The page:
Why Successful Companies Are Okay with People Leaving
This post appeared originally on the Switch and Shift blog.
It is a commonly accepted truth that having people leave your organization (voluntarily or involuntarily) is a bad thing. At best, people would consider it a necessary evil. After all, we all know that turnover is very expensive and is considered an indicator that your culture might be weak or negative.
But what if we were completely wrong about all that? Remember, our current system of management was invented in the early 1900s and treats all organizations as if they were machines. Frequently replacing parts in a machine is, indeed, expensive and inefficient. I get it.
But your employees are humans, not spare parts, and that fundamentally changes the equation. The potential of a human-centered organization is dependent on the humans inside the organization reaching their own potential. When your people can be themselves at work, feel a deep connection between the work they’re doing and their own development, and consistently do what they’re best at, then performance goes through the roof. We intuitively know this (and call it “high employee engagement”), yet since we continue to manage with a machine mindset, we are rarely able to achieve it.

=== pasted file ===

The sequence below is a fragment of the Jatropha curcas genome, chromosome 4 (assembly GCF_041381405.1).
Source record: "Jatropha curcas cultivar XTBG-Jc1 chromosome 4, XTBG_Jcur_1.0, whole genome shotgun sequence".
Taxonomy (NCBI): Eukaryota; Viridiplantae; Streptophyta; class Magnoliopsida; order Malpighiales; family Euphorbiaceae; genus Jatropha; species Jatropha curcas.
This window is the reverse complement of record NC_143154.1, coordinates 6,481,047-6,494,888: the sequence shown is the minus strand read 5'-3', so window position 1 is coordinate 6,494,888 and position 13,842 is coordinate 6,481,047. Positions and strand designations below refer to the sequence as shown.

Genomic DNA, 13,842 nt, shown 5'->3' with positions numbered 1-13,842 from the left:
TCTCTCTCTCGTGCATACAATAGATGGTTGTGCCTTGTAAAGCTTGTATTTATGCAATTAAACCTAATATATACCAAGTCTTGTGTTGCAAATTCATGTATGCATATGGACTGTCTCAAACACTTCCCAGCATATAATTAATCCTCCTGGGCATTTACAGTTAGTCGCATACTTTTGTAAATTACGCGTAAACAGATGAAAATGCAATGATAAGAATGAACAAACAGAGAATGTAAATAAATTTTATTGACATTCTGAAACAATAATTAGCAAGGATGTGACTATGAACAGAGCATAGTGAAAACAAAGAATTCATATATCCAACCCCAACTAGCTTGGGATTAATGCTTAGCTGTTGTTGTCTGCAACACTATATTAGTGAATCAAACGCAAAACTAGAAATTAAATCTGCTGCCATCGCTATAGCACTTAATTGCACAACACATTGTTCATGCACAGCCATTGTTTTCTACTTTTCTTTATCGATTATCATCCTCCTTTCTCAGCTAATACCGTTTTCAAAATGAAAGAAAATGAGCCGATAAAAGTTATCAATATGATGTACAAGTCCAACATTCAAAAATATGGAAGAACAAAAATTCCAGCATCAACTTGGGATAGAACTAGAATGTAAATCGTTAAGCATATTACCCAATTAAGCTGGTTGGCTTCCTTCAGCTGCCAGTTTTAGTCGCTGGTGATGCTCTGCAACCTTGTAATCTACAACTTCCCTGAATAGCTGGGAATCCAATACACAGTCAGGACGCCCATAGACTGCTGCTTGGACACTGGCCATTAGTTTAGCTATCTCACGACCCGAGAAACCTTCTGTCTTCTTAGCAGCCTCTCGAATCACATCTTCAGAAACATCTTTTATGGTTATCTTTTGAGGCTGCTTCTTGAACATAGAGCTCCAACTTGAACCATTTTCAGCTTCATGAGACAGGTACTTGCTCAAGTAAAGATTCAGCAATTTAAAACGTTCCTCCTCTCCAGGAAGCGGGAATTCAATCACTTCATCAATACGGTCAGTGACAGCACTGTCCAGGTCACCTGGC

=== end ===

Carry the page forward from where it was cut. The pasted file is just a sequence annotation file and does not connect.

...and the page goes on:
For example, most companies design their organizations in the abstract, complete with generic job descriptions, and then hire to fit those roles. That’s the machine approach. The American Society for Surgery of the Hand, on the other hand, is a small nonprofit organization in Chicago that customizes their job descriptions to each individual employee on an annual basis. And that’s only one way in which they design their organization around the needs of the employees. They have desks that automatically raise and lower between standing mode and sitting mode. They can work from home at least one day per week. They have power outlets and wifi up on their roof deck. The staff run the weekly staff meeting every other week, rather than the boss.
So do they have high turnover? Well, no, actually, they don’t. At least not now—once they’ve become clear on a culture that drives results. But along the way, they had to fire people and they needed some people to quit in order to build a team that was sharply aligned with the culture.
Separations are not inherently bad. They are an integral part of alignment. This is why I am not overly concerned when 14% of the Zappos workforce took a buyout recently. I know there are costs associated with turnover, but they are outweighed by the frequently overlooked costs of having a portion of your staff staying, but not aligned with the culture.